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Re: [Hammock Camping] changing rooms

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  • Keith YOung
    Long ago and far away, my 1st wife showed me (male) how to make, tie and wear a lungi. Over the years, I d forgotten. For men, tie around the waist or hips;
    Message 1 of 41 , Feb 8, 2007
      Long ago and far away, my 1st wife showed me (male) how to make, tie and wear a lungi. Over the years, I'd forgotten. For men, tie around the waist or hips; girls tie just above the breast. I agree, the older and more-washed, the better. I had one once of silk ... utter sensous luxury.

      By the way, a modern Scottish Kilt might also do the trick. No, they don't have to be 16 feet of heavy wool--2 of mine are of synthetic, fast-dry material. Check out USA kilts: www.USAkilts.com . Also google under 'sarong' which is a uni-sex garment, too.

      Cara Lin Bridgman <caralinb@...> wrote:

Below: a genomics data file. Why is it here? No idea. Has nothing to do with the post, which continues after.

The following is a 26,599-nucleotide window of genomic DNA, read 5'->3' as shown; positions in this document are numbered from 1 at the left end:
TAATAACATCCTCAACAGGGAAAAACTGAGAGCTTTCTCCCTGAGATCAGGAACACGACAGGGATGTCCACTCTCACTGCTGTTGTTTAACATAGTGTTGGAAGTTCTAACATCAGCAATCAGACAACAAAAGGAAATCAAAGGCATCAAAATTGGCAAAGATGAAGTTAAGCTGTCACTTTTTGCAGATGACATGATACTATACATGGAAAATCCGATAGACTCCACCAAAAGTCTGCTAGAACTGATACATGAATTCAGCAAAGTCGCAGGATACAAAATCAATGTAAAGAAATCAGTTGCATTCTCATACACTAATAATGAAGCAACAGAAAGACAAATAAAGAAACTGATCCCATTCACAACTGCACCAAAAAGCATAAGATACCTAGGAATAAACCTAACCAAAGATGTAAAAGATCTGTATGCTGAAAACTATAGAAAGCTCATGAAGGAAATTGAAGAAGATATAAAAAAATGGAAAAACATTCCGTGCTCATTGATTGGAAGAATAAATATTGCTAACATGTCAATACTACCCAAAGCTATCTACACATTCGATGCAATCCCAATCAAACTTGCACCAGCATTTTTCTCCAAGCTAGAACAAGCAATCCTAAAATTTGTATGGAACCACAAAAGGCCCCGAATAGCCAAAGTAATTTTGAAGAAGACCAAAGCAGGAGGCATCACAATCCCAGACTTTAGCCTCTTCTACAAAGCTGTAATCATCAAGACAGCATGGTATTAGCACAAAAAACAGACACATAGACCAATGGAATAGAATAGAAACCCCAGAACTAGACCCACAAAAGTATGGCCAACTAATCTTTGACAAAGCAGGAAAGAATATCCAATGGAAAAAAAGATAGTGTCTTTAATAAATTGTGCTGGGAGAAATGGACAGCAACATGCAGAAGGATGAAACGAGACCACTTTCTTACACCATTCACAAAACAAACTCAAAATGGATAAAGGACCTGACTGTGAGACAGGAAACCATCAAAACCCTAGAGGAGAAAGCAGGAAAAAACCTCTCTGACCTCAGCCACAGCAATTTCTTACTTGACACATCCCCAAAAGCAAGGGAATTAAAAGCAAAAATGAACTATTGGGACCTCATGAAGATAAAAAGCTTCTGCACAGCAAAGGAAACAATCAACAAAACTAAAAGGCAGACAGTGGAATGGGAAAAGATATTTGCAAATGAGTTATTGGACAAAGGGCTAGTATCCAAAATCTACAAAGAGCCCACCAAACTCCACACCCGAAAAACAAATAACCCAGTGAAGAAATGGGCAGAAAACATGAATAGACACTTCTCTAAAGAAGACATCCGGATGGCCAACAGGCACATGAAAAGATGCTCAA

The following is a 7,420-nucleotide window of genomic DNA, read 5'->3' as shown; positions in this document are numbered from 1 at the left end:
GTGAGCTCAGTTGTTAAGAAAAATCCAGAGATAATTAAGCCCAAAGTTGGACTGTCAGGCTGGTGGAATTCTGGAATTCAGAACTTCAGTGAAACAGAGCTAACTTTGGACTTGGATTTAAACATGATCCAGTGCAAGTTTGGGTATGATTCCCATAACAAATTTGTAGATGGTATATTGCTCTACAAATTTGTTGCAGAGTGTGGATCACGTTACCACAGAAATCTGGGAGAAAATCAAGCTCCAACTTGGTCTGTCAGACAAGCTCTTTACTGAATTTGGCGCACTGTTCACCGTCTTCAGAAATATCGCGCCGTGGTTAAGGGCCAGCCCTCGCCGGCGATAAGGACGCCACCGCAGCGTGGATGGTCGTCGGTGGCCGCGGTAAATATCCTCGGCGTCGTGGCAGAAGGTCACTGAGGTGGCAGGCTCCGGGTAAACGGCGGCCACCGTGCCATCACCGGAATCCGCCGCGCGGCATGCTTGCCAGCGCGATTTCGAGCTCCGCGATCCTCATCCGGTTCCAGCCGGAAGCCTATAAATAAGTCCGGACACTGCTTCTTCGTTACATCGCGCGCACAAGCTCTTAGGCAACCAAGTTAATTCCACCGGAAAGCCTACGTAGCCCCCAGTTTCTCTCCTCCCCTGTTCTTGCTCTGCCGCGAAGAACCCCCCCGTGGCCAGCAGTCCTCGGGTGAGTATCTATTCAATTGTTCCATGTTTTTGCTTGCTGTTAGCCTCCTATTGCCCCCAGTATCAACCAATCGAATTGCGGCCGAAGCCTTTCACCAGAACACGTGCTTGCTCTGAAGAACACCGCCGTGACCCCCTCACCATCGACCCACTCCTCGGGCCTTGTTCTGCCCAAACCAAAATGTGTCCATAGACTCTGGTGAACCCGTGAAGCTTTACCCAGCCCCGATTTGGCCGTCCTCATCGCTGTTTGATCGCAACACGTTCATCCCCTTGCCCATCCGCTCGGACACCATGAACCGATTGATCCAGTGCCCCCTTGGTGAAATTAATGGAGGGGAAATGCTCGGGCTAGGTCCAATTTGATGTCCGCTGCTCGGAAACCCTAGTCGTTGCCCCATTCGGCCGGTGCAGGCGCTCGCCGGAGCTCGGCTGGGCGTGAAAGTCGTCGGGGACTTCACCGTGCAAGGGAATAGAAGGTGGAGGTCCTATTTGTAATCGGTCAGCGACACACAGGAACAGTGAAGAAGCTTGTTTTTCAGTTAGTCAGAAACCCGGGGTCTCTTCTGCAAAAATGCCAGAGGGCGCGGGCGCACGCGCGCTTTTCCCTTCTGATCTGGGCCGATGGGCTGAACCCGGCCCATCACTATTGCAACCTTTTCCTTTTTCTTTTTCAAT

You need a lungi. You can make one out of any two yards of cloth that's
      at least a yard wide. I like Madras Plaid (more like the originals used
      by men in Bangladesh): it's cotton, colorful, light weight, and doubles
      as a towel, pillow, dirty-laundry tote, turban, pot-grips, emergency

      Google lungi and its various spelling (Burmese, Bangladeshi, Thai,
      Indian) to find out how to wear it.

      As a changing room. Pull the wetsuit down as far as you can while still
      being decent. Pull the lungi over your head. Hold the top part (teeth
      are great) and let the rest fall down to cover the rest of you. Pull
      wetsuit on down and out from under the lungi. Tie lungi around your
      waist while you dry off and air out.